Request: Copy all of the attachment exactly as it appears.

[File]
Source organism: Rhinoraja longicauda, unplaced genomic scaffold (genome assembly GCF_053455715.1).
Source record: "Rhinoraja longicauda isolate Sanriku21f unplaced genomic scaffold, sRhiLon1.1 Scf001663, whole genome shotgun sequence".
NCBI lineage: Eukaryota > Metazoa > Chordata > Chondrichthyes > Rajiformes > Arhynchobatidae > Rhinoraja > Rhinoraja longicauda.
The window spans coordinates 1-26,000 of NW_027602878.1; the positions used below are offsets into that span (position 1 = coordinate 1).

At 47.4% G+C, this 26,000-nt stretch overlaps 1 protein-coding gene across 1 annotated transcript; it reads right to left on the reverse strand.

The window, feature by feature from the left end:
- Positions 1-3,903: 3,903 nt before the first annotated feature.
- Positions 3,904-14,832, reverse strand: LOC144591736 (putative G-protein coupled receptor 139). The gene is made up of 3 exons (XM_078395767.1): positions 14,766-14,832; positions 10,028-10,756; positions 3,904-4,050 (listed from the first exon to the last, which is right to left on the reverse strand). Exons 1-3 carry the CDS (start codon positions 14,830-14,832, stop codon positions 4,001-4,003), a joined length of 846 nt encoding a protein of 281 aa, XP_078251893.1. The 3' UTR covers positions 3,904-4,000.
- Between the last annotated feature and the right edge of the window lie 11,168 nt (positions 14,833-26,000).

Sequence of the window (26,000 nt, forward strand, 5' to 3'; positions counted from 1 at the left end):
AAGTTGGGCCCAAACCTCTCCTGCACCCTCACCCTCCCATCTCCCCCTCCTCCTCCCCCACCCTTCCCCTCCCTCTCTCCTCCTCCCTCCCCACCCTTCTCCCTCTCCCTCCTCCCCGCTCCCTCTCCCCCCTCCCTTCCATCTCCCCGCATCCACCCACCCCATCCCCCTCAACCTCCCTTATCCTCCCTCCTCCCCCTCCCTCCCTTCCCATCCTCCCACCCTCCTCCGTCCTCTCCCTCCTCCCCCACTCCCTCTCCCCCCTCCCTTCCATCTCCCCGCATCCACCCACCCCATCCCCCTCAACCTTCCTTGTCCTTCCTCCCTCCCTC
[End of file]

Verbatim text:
Source organism: Rhinoraja longicauda, unplaced genomic scaffold (genome assembly GCF_053455715.1).
Source record: "Rhinoraja longicauda isolate Sanriku21f unplaced genomic scaffold, sRhiLon1.1 Scf001663, whole genome shotgun sequence".
NCBI lineage: Eukaryota > Metazoa > Chordata > Chondrichthyes > Rajiformes > Arhynchobatidae > Rhinoraja > Rhinoraja longicauda.
The window spans coordinates 1-26,000 of NW_027602878.1; the positions used below are offsets into that span (position 1 = coordinate 1).

At 47.4% G+C, this 26,000-nt stretch overlaps 1 protein-coding gene across 1 annotated transcript; it reads right to left on the reverse strand.

The window, feature by feature from the left end:
- Positions 1-3,903: 3,903 nt before the first annotated feature.
- Positions 3,904-14,832, reverse strand: LOC144591736 (putative G-protein coupled receptor 139). The gene is made up of 3 exons (XM_078395767.1): positions 14,766-14,832; positions 10,028-10,756; positions 3,904-4,050 (listed from the first exon to the last, which is right to left on the reverse strand). Exons 1-3 carry the CDS (start codon positions 14,830-14,832, stop codon positions 4,001-4,003), a joined length of 846 nt encoding a protein of 281 aa, XP_078251893.1. The 3' UTR covers positions 3,904-4,000.
- Between the last annotated feature and the right edge of the window lie 11,168 nt (positions 14,833-26,000).

Sequence of the window (26,000 nt, forward strand, 5' to 3'; positions counted from 1 at the left end):
AAGTTGGGCCCAAACCTCTCCTGCACCCTCACCCTCCCATCTCCCCCTCCTCCTCCCCCACCCTTCCCCTCCCTCTCTCCTCCTCCCTCCCCACCCTTCTCCCTCTCCCTCCTCCCCGCTCCCTCTCCCCCCTCCCTTCCATCTCCCCGCATCCACCCACCCCATCCCCCTCAACCTCCCTTATCCTCCCTCCTCCCCCTCCCTCCCTTCCCATCCTCCCACCCTCCTCCGTCCTCTCCCTCCTCCCCCACTCCCTCTCCCCCCTCCCTTCCATCTCCCCGCATCCACCCACCCCATCCCCCTCAACCTTCCTTGTCCTTCCTCCCTCCCTC